Who’s going short?
Six per cent of teenage boys, 12 per cent of teenage girls, four per cent of men and eight per cent of women, especially vegans.
Clues to look out for A long-term shortage can lead to osteoporosis, high blood pressure and an irregular heartbeat.
Good sources: Milk, yoghurt, canned sardines, leafy green veg, almonds and tahini.
200ml semi-skimmed milk + 1 pot of low-fat fruit yogurt + a small chunk of low-fat Cheddar = a day’s worth of calcium

Iodine

What for?
A healthy thyroid, brain and skin, a developing unborn baby’s brain.

Who’s going short?
Half of women of child bearing age.
Clues to look out for Swollen thyroid (in neck), dry skin, hair loss and many other symptoms.
Good sources: Non-organic milk, fish and seafood, meat, vegetables and iodised salt.
2 boiled eggs + a small low-fat natural yoghurt = your day’s supply of iodine

Iron

What for?
Healthy red blood cells, a healthy immune system, energy, helping your body process drugs and foreign substances.

Who’s going short?
More than one in five women and two in five teenage girls.
Clues to look out for Fatigue, irritability and poor concentration.
Good sources: Liver, red meat, beans, nuts, dried apricots and dark green leafy veg.
2 scrambled eggs + a slice of wholemeal toast + a slice of liver = your day’s supply of iron

Magnesium

What for?
To turn food into energy, for bone health, for healthy muscles (including the heart), nerves and immune system.

Who’s going short?
Two in five teenage girls and just under one in ten women.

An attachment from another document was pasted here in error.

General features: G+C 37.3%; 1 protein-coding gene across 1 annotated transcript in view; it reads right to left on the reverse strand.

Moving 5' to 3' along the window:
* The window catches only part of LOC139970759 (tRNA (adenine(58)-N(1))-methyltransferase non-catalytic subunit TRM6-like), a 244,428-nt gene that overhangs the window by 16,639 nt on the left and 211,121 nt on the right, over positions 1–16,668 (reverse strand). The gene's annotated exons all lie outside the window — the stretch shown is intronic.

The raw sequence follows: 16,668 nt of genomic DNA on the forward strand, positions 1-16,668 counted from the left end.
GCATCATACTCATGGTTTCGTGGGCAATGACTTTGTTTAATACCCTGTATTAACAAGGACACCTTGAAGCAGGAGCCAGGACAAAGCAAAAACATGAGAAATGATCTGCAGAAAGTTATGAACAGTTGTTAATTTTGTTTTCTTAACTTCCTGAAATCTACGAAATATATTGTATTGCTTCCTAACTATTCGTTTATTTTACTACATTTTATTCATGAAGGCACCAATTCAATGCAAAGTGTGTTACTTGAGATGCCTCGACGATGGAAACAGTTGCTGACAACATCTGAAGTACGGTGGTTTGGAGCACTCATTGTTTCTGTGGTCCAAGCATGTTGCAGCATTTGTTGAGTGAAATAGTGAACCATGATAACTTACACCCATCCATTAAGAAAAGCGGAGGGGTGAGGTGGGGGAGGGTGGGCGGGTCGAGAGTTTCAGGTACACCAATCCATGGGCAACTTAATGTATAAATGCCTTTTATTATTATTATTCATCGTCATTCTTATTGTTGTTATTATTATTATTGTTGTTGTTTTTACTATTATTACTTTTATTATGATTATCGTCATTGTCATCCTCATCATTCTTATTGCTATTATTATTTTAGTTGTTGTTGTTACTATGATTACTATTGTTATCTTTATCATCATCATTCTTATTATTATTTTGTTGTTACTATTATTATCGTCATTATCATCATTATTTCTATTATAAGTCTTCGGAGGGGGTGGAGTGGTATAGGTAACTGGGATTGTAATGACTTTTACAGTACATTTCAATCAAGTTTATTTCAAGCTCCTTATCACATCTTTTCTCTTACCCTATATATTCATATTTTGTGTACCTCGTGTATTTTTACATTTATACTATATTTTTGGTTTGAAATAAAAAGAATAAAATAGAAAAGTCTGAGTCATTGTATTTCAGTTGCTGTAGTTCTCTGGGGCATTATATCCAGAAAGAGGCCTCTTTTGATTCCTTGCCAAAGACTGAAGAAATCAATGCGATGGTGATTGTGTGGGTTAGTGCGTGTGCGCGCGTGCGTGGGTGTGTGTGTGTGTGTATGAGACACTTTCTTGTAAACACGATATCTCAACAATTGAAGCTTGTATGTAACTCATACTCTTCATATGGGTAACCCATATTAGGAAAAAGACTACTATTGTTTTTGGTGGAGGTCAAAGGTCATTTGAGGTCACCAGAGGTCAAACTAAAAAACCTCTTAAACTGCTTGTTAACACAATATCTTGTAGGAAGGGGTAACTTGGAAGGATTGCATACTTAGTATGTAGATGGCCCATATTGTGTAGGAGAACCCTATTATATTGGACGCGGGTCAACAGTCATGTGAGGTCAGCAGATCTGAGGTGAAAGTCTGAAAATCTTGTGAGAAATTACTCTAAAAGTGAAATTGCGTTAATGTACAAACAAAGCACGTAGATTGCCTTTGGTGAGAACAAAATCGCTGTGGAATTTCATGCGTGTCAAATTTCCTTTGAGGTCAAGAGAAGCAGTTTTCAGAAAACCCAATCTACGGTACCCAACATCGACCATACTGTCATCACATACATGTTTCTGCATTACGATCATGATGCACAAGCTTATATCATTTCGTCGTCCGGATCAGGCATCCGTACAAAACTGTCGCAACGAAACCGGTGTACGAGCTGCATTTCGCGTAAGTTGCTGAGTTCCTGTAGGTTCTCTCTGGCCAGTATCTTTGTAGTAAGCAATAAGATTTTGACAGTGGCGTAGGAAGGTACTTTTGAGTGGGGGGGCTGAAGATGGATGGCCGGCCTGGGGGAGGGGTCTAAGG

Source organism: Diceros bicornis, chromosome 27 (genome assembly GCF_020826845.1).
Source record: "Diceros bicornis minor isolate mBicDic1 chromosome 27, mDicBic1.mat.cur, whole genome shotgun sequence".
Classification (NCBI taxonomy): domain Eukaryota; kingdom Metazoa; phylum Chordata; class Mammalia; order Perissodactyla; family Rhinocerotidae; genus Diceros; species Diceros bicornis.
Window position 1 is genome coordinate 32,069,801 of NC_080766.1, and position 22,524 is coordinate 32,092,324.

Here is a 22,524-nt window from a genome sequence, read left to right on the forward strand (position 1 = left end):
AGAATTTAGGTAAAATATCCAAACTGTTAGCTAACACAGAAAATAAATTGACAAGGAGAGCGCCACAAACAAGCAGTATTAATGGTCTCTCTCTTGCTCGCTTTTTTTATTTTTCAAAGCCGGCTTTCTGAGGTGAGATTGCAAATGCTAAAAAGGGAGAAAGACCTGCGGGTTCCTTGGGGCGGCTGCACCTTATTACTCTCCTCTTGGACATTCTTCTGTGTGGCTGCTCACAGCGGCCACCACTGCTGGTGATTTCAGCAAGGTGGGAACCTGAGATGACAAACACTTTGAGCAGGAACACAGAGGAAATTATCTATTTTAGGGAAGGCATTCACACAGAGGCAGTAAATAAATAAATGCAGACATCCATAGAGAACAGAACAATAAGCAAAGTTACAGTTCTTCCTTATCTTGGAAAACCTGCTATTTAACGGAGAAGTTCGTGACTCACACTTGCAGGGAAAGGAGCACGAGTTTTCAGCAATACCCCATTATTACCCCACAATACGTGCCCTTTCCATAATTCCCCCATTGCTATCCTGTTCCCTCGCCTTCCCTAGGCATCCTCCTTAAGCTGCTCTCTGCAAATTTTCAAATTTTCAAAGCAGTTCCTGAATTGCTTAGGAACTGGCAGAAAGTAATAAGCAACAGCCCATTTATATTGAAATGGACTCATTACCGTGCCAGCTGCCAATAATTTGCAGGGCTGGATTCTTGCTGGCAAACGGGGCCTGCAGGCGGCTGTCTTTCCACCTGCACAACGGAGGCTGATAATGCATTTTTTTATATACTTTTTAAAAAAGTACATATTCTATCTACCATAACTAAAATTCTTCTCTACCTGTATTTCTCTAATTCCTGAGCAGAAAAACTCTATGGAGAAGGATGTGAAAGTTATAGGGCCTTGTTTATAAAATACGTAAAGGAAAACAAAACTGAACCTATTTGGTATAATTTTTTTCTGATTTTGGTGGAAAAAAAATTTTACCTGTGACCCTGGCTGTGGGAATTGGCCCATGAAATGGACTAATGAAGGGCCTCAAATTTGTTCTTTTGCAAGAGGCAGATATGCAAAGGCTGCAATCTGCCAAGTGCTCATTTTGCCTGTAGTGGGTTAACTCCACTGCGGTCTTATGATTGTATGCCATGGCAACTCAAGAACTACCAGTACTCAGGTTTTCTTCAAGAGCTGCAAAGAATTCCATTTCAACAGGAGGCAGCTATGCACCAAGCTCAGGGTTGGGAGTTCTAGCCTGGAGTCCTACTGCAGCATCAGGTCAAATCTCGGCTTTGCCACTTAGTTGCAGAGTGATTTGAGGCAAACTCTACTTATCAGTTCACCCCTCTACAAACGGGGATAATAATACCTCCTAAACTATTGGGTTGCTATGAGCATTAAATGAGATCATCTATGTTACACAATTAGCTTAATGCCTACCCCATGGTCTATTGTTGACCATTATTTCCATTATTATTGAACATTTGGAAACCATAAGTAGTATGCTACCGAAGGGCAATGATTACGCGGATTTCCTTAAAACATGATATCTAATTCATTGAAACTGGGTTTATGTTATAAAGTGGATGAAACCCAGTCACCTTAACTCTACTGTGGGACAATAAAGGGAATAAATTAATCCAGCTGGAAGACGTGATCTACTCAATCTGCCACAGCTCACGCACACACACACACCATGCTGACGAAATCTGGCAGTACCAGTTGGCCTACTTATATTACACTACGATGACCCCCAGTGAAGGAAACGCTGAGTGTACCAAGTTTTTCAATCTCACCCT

Clues to look out for Loss of appetite, nausea, vomiting, fatigue (mild), weakness, numbness, tingling, muscle contractions, cramps and abnormal heart rhythms (more severe deficiency).
Good sources: Brown rice, wholemeal bread, fish and seafood, nuts, seeds and green leafy veg.
6 prawns + half a pack spinach + 300g brown rice + 1 tbsp sesame seeds = your day’s supply of magnesium

Potassium

What for?
To help nerves and muscles communicate, move nutrients into and waste products out of cells, to maintain body’s water balance and help keep blood pressure steady.

Who’s going short?
Women and teenage girls and over-65s.
Clues to look out for Muscle weakness or stiffness, spasms, cramps, palpitations.
Good sources: Spinach, spring greens, grapes, blackberries, root veg and bananas.
One jacket potato + a portion of baked cod + two grilled tomatoes = your day’s supply of potassium

Selenium

What for?
A healthy immune system, normal thyroid function, healthy reproduction, and as a key antioxidant to prevent free radical damage to cells and tissues.

Who’s going short?
One in three teenagers, one in five adults (under 65) and one in five aged 65+. The
British diet only provides around half the selenium we need.
Clues to look out for Male infertility; severe deficiency can lead to an enlarged heart.
Good sources: Nuts, especially Brazils, cereals and fish.
One jacket potato + a slice of tuna = your day’s supply of selenium

Zinc

What for?
Wound healing, growth, fertility, to help make new cells and enzymes, process carbohydrates, fat and protein in food and for the proper functioning of over 2,500 proteins.

Who’s going short?

People who eat a poor diet or are ill and don’t absorb nutrients well.
Clues to look out for Slow healing, tiredness, tendency to infections.
Good sources: Milk, cheese, wholemeal bread, lamb, beef, scallops, and prawns.
Beef stew + slice of wholemeal bread = your day’s supply of zinc.